Six interconnected tales set in post–World War II Japan focus mainly on the evolving relationship between a melancholy literature student and the sweet waitress he marries.
Smitten from the moment he sees Shino at the crowded Tokyo restaurant where she works, the unnamed narrator of this collection has to summon considerable courage to court the 20-year-old waitress, who is already engaged to someone else. That fact does not stand in the way of true love, though, and the two marry quickly, in spite of his belief that his family is somehow cursed. Four of his five older siblings are gone, with two sisters committing suicide and his brothers running off to an unknown fate, leaving him to look after his parents and remaining disabled sister. Preoccupied with death and ambivalent about starting a family, he nonetheless takes strength from his cheerful bride, who has risen above her own sad history. Choosing an austere penniless existence reminiscent of a Dostoevsky protagonist, our hero dedicates himself to his writing, as Shino helps support him financially and emotionally after his graduation. And while the reader might think his choices a bit unfair to Shino, there is never any doubt that they share a deep intimacy. Eventually, expecting their first child, the impoverished couple returns to his rural hometown, where he must content with his past if he is to have any hope of a future, starting with the loss of his father in “Face of Death.” The author switches gears for the final story, “And All Promenade!,” which concerns a young father who must renegotiate his family role after a careless moment with his young daughter. No less powerful than the others, this final piece convincingly depicts both the strength and fragility of close relationships. A sensation when first published in Miura’s native Japan, the book, his first to be translated into English, is at times repetitious, but it is blessed with a lovely timelessness.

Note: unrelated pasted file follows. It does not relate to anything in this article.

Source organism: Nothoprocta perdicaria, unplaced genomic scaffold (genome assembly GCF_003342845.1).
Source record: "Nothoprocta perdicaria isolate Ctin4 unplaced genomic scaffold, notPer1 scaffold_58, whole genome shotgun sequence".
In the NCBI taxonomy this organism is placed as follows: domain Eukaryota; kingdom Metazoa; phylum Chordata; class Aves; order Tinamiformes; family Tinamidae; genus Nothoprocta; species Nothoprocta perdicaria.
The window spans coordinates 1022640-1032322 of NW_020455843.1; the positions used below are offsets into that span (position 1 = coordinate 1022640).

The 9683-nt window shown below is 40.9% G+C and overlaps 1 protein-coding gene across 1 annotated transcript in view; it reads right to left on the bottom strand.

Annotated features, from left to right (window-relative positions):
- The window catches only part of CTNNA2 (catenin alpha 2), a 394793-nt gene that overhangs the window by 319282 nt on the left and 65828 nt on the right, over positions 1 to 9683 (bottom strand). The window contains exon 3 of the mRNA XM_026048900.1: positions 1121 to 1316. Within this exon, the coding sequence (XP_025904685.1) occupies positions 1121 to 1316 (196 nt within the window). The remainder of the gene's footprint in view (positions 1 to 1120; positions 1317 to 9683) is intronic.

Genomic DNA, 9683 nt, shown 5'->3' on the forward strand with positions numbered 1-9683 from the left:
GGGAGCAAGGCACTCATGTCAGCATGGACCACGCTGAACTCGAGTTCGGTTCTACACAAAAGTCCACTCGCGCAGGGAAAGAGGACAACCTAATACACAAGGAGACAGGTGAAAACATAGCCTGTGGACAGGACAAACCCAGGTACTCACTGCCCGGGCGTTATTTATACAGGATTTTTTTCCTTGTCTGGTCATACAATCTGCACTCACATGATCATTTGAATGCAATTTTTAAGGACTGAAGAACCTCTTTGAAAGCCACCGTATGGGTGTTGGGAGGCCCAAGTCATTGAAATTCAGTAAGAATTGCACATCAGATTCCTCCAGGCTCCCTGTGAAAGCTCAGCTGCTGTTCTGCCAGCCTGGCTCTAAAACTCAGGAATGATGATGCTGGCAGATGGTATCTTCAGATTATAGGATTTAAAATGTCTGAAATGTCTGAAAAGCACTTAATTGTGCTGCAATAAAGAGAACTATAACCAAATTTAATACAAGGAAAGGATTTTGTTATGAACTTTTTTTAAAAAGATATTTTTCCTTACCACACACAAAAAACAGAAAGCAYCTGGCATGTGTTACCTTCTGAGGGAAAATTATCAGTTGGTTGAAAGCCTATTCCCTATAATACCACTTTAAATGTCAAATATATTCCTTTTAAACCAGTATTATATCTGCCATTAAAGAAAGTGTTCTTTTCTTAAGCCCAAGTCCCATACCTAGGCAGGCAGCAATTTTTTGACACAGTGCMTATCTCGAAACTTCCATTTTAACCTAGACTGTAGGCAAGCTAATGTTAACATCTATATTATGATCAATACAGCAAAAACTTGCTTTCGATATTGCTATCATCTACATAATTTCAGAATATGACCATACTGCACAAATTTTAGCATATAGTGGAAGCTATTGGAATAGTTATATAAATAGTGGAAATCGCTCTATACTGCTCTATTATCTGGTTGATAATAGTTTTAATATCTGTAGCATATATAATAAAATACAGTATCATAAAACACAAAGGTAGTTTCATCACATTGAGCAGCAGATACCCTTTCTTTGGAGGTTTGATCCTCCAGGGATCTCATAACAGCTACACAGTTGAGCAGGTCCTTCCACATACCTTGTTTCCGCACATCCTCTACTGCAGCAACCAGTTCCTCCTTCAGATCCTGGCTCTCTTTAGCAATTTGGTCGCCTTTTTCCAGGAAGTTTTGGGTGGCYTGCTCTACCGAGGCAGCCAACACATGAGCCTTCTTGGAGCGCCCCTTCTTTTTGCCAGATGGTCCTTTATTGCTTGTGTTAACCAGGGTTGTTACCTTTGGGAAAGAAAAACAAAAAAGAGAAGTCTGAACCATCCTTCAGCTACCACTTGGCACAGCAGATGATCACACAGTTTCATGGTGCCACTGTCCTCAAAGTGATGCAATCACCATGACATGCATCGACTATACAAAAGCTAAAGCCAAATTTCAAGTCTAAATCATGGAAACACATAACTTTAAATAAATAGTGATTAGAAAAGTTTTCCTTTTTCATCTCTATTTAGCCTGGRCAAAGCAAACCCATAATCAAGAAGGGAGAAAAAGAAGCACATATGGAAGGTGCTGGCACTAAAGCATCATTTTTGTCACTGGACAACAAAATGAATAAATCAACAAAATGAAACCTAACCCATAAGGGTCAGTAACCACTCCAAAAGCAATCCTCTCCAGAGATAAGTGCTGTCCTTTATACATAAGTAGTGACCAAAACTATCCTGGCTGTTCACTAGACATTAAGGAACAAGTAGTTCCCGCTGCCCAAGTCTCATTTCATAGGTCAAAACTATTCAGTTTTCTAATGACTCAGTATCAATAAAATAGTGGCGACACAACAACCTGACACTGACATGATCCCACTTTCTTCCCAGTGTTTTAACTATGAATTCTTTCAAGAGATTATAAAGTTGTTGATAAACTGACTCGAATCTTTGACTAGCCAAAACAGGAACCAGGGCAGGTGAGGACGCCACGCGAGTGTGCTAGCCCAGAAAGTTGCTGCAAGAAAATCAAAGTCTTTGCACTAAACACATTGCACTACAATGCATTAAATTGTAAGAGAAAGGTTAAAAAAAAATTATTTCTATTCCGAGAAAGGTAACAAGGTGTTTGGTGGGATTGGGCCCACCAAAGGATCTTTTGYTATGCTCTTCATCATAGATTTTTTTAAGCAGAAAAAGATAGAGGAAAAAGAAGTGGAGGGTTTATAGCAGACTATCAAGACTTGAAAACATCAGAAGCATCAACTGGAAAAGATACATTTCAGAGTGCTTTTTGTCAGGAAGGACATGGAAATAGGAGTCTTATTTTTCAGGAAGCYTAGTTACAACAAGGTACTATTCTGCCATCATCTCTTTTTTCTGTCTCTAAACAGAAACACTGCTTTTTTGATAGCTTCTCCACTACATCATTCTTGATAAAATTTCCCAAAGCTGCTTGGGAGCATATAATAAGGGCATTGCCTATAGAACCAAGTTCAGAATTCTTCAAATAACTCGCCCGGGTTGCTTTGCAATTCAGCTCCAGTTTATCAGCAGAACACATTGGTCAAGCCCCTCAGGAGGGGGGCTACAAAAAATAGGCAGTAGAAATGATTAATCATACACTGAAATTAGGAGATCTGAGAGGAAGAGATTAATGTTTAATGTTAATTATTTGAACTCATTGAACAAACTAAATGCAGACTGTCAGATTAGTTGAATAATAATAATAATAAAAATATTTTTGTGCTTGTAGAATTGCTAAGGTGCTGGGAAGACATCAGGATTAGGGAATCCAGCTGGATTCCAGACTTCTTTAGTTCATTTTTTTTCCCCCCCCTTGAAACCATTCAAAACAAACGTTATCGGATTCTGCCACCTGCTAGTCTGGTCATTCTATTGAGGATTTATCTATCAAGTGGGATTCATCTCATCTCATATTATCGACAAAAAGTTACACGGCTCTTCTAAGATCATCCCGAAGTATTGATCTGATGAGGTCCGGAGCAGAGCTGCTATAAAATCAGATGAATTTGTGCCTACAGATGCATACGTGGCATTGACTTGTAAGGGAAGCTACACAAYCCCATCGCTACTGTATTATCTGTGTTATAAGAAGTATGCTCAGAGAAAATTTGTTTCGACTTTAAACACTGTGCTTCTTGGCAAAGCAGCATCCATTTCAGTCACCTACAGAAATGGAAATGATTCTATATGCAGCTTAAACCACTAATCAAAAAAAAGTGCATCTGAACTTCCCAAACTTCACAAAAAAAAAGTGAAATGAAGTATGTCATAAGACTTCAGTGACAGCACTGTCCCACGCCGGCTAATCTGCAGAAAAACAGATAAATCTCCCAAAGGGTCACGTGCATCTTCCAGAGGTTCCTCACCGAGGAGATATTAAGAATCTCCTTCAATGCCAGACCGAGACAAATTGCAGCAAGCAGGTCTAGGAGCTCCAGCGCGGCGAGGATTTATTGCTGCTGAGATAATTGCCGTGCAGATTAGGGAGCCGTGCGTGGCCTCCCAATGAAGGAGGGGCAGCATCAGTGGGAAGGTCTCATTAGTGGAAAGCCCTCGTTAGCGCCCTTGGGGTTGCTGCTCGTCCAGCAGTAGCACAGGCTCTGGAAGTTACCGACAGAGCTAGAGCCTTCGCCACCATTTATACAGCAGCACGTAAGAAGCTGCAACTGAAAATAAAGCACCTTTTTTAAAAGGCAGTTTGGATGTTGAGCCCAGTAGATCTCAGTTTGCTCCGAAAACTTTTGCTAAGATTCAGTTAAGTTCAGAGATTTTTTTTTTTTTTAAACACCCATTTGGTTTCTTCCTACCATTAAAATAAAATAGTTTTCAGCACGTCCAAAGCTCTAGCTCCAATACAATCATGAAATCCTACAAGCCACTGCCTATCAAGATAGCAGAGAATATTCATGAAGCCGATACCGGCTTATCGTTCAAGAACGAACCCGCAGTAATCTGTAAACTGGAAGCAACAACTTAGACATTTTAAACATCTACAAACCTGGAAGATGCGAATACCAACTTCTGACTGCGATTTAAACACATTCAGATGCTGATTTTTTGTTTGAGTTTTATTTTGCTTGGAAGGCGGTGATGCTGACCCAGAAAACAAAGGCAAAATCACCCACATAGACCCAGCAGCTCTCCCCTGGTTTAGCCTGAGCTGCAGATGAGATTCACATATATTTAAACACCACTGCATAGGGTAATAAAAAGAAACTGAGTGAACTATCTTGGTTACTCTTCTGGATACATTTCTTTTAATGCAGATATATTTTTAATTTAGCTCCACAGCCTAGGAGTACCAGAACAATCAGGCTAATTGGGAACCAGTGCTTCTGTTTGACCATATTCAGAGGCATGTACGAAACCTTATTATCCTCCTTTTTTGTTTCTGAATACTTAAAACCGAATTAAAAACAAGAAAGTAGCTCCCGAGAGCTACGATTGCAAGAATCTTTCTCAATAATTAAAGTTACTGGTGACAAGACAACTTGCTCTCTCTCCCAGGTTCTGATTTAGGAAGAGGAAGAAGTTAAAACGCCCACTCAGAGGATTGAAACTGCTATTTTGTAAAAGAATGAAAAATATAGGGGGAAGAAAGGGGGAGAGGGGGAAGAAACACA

A moving and memorable introduction to a worthy voice.